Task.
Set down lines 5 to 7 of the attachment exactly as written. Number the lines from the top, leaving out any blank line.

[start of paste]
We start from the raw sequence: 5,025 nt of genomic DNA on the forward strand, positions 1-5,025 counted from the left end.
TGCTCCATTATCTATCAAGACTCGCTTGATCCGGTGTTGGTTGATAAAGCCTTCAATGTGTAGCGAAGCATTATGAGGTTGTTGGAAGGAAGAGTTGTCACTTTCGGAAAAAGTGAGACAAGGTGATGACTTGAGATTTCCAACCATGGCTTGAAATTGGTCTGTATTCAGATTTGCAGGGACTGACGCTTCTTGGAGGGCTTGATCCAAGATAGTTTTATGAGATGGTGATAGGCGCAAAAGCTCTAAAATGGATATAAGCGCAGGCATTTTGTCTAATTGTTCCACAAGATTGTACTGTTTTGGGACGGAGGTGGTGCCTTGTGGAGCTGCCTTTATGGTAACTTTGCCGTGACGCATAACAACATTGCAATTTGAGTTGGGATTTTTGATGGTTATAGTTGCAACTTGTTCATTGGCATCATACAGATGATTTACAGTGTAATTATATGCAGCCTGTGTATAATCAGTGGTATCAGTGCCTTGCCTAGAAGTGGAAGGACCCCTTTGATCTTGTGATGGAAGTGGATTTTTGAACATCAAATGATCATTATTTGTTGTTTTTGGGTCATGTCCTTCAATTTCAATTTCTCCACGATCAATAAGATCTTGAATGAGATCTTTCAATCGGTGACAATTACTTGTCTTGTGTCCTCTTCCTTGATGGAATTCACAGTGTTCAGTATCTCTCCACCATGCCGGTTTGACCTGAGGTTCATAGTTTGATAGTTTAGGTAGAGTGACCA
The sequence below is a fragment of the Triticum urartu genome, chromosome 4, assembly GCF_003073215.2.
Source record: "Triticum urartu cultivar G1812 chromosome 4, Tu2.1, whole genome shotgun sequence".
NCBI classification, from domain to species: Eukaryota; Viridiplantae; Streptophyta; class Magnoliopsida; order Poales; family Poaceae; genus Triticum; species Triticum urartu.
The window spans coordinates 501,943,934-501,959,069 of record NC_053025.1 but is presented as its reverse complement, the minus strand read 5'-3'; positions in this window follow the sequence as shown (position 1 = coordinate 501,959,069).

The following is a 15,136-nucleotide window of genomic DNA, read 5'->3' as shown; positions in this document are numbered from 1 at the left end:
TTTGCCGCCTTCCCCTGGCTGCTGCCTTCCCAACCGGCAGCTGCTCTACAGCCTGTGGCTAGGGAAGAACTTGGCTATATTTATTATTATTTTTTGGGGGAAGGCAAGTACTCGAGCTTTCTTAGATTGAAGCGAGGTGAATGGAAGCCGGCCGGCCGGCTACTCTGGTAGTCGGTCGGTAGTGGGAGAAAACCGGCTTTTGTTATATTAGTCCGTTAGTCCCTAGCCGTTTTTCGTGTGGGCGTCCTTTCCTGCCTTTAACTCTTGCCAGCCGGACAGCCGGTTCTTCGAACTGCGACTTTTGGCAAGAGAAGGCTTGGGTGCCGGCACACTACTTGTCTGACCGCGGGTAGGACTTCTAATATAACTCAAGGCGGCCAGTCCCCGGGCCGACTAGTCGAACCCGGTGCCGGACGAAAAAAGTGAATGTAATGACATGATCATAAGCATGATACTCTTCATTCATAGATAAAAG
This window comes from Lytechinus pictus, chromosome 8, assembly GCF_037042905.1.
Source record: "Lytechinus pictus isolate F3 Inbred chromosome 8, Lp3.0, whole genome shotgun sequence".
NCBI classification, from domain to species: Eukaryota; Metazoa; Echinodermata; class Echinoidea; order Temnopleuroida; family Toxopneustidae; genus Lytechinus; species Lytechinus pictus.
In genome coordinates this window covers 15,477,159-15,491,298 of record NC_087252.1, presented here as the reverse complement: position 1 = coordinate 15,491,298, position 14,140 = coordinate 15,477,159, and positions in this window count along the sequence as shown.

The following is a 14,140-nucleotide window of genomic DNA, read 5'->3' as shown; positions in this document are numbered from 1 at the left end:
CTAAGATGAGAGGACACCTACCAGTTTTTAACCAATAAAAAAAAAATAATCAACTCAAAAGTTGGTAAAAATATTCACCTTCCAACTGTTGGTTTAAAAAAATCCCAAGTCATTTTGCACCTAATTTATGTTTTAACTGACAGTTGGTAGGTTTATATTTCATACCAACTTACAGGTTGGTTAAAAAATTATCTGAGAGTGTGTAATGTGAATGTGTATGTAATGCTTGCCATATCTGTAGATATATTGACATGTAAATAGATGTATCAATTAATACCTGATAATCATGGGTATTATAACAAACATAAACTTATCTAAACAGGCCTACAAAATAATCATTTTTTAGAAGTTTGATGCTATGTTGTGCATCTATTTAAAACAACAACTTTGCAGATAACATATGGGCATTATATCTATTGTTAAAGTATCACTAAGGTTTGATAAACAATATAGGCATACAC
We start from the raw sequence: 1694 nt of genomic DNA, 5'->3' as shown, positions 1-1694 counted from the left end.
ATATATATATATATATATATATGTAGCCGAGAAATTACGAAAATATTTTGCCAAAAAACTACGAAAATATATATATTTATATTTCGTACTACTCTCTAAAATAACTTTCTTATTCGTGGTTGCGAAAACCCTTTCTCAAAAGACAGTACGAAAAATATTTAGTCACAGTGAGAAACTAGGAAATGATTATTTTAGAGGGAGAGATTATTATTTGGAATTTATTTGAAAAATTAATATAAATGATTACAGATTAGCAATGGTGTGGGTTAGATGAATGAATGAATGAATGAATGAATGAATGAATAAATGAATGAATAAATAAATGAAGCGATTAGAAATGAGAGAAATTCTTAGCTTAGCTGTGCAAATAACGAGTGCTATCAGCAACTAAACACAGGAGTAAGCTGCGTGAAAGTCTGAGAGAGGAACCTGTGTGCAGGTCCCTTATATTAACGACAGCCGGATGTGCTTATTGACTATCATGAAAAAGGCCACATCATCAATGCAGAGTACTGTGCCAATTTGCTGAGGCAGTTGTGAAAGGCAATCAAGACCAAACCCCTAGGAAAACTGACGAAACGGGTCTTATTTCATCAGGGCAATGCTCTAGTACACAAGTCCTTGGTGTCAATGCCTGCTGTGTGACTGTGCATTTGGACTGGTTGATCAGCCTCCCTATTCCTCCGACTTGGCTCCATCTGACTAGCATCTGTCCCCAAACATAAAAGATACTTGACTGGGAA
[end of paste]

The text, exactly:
NCBI classification, from domain to species: Eukaryota; Viridiplantae; Streptophyta; class Magnoliopsida; order Poales; family Poaceae; genus Triticum; species Triticum urartu.
The window spans coordinates 501,943,934-501,959,069 of record NC_053025.1 but is presented as its reverse complement, the minus strand read 5'-3'; positions in this window follow the sequence as shown (position 1 = coordinate 501,959,069).

The following is a 15,136-nucleotide window of genomic DNA, read 5'->3' as shown; positions in this document are numbered from 1 at the left end: